posted by Nina 4 Comments

4 Comments

Loretta Wheeler
9/2/2011 10:25:43 AM
I'm sure I do notice threads, but, hey...I was up late and it would take me half the day to try and drumb one up from the abyss of sleep deprivation:):)I can only assume, we don't want to wait on me to pop up like a scavenger when I find one:) The one thing that did come to mind after reading your post, was the bittersweet beginnings and endings I notice. In Steel Magnolia's, it opens in Easter...you move through holidays as guideposts throughout the story, and end where you began...in Easter. I found it so touching. In one of my other favorite films, Jurassic Park, when you begin the entrance to the wonder of the Jurassic Kingdom, you're on the helicopter pad, with the magnificent waterfall in the background. When the story begins its close, the same scene is captured, but with a completely different feel, taking the audience from excitement and wonder, to horror and fear. Those are the things I notice...but I'm sure, after having more coffee, I'll recall movies with the threads tucked inside:)... I enjoyed this Nina:) Lo

Josie
9/10/2011 12:12:14 PM
So, reverse foreshadowing is a real thing? I found this blog by Googling that phrase out of curiosity. But I also have to say that I love "threads" as well, although I have never heard them described that way before. I've heard of "mini themes," but "thread" is definitely a better word.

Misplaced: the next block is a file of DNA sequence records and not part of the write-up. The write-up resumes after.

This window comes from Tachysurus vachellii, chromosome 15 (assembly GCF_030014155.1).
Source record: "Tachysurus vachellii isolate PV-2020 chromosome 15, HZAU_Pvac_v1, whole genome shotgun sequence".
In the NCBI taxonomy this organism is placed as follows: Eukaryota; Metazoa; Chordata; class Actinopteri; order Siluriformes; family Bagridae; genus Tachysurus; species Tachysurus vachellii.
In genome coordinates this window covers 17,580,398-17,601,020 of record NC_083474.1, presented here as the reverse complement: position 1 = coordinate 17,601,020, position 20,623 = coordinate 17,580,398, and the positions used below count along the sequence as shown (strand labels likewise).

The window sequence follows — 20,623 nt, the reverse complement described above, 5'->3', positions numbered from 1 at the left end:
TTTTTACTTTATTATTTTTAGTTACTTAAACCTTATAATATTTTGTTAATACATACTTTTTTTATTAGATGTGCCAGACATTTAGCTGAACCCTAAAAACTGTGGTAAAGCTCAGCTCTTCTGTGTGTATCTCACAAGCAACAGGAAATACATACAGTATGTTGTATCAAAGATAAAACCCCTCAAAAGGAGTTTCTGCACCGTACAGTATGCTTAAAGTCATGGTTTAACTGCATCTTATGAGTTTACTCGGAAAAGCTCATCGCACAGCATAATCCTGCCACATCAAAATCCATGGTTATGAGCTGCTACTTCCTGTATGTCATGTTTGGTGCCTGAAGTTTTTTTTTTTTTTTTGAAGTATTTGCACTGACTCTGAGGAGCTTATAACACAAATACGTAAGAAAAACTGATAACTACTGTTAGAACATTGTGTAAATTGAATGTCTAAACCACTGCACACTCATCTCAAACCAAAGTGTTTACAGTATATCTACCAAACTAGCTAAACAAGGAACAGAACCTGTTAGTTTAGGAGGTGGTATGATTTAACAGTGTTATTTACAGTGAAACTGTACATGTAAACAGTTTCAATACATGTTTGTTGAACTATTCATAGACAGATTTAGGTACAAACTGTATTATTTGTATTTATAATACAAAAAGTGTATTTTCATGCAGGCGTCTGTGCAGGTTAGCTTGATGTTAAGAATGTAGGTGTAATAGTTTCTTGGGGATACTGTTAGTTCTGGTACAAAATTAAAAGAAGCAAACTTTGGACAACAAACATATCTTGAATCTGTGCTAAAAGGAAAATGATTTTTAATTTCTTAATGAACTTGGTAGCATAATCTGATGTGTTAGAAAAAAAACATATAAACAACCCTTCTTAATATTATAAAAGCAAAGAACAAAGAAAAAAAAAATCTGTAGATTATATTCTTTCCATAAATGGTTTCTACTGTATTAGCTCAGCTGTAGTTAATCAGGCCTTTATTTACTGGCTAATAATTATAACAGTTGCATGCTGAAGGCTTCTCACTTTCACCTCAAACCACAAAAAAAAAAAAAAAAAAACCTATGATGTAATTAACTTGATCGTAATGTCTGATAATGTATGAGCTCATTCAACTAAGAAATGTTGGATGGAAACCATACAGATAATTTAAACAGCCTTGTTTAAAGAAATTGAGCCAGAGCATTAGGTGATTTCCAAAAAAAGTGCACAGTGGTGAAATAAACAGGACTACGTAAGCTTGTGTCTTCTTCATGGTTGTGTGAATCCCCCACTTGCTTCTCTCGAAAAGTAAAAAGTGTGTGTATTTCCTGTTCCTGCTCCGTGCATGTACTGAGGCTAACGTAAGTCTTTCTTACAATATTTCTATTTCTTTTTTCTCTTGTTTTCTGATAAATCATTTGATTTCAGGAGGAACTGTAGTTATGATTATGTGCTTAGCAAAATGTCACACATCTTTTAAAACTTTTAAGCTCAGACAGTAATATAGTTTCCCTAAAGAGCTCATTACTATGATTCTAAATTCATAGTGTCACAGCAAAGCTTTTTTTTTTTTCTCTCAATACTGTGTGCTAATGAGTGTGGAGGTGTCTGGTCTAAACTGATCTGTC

Nina Cordoba
9/11/2011 1:51:40 PM
Actually Josie. I've never heard anyone else use that term. When I used it, I was referring to things like when a hero or heroine says they would never do something and you think, "Aha! I'll be she's going to end up doing that later!" or when Abbie's boss in Don't Make Me Make You Brownies makes the comment about how she hates lawyers, so you can guess what her love interest is going to turn out to be.

Josie
9/11/2011 2:40:53 PM
Oh, okay. Is there a word for something that happens in a story that has sort of been foreshadowed earlier, maybe even several times? Well, actually, I guess what I'm trying to describe is more like the continuation of a thread, or possibly its "knot." Inverse foreshadowing? I don't know.

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